How To Fail Successfully

Failure and Success

The only true failure is the failure to try.

So, this thought popped in my head the other morning. I’m trying to decide if I agree with it or not. I wonder where it came from. Did I hear someone say it? Did I read it somewhere? I can’t for the life of me remember. If it was you, chime in and take credit. If you read or heard it too, please remind me of the origin.

What do you think? Is it accurate to say the only way to fail for sure is to not try at all? To successfully fail, just don’t try?

Does it mean even when things don’t go according to plan that we still enjoy some level of success just because we made an attempt?

I’ve been trying to figure out what God says about the subject. From what I can tell God’s word talks more about what we “should do” than it does about what we “shouldn’t do”. We are told to: love, serve, tell, baptize, teach, encourage, build up, pray for, feed, clothe, and care for others (just to name a few). If we don’t at least try to do these things then we fail to be God’s hands and feet. We fail to bring His kingdom to earth. We fail to obey His greatest command.

I don’t know about you, but I don’t want to find my name on God’s Fail List. Which brings us to another issue. I don’t believe we can just go off willy-nilly and dive into meaningless, busy activity and slap God’s name on it in the disclaimer line. I’m reminded of a verse I read in the book of Acts last week.   

“…For if their purpose or activity is of human origin, it will fail. But if it is from God, you will not be able to stop these men; you will only find yourselves fighting against God.” (Acts 5: 38-39)

Anything I try to do in my own strength will be for nothing. But when God is in it, even if the outcome is not what I expect, then failure is not necessarily the result. God’s purpose isn’t always able to be  measured by human standards but sometimes it’s more about the journey. It’s about what happens in our hearts. It’s what brings us closer to Him.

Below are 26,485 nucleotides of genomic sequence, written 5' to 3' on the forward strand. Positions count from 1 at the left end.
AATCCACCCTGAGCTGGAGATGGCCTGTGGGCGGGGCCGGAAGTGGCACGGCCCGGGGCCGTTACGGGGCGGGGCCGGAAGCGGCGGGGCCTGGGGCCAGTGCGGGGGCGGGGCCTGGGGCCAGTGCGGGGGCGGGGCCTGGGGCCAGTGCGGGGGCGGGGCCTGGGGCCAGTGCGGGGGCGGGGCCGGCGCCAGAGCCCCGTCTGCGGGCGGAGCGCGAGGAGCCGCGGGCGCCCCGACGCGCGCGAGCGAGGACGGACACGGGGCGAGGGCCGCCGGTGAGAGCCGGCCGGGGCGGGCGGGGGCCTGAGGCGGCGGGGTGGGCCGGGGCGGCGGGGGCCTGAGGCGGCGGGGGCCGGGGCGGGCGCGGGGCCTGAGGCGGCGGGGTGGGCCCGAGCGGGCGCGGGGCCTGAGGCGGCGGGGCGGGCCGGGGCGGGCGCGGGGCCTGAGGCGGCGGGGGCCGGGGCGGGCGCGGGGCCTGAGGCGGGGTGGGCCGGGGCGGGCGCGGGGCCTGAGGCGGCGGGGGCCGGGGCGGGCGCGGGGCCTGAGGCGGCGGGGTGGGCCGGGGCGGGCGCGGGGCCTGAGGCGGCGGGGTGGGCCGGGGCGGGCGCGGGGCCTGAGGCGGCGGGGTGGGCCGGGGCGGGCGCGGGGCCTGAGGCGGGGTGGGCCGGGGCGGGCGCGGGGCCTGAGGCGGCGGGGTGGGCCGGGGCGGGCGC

So the little poem we all learned as kids, “If at first you don’t succeed, try, try again,” may be pretty accurate. Just be sure you’re using God’s definition of success and not the world’s.

Just keep trying, just keep trying… (chanted to the tune of Dory’s “Just keep swimming…” ) You’re welcome…

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5 responses to “How To Fail Successfully

  1. I think that “to succeed” is to simply do what God directs you to do. (And I think you were alluding to that.) To fail is not to do what God directs you to do. The circumstances, results, or how you feel about it are really rather irrelevant. Success is bringing a smile to Abba’s face by becoming “one” with Him just as Jesus is “One” with Him. And we do that by doing what He tells us to do.

    • I agree. But I think a lot of people (Christians) forget that we can’t measure success by world standards when dealing with God instructions. We tend to get wrapped up in our feelings and forget that even rejection doesn’t equal failure. It’s not our job to make sure that the plan works out, the outcome is God’s. We are just His instruments.

      Thanks for stopping by and leaving a comment.

  2. And with the fuel of His passion for our good, a motive of love, and not because we HAVE TO, failing is impossible.

    If our child gives us a card, we don’t declare it a failure if it isn’t halmark quality. We embrace it because the motive was pure.

  3. “Die to the dream of being a success and live to be a blessing….” (Author Unknown) When this happens, God gets the glory and success is a given. Perhaps not in the worlds eyes, but in the eyes of eternity. Good word, my friend. Thank you for always sharpening me and challenging me to reach outside my comfort zone.

  4. If I fail hugely but what I have done reaches one soul for Christ, I haven’t failed. But I don’t know that. Maybe we need to do as Paul said . . .”I don’t even judge myself.” If we continue to have the wherewithal to move forward, maybe it’s never a failure (unless of course it’s immoral). God will simply stop us.

    Thank you for the good post.

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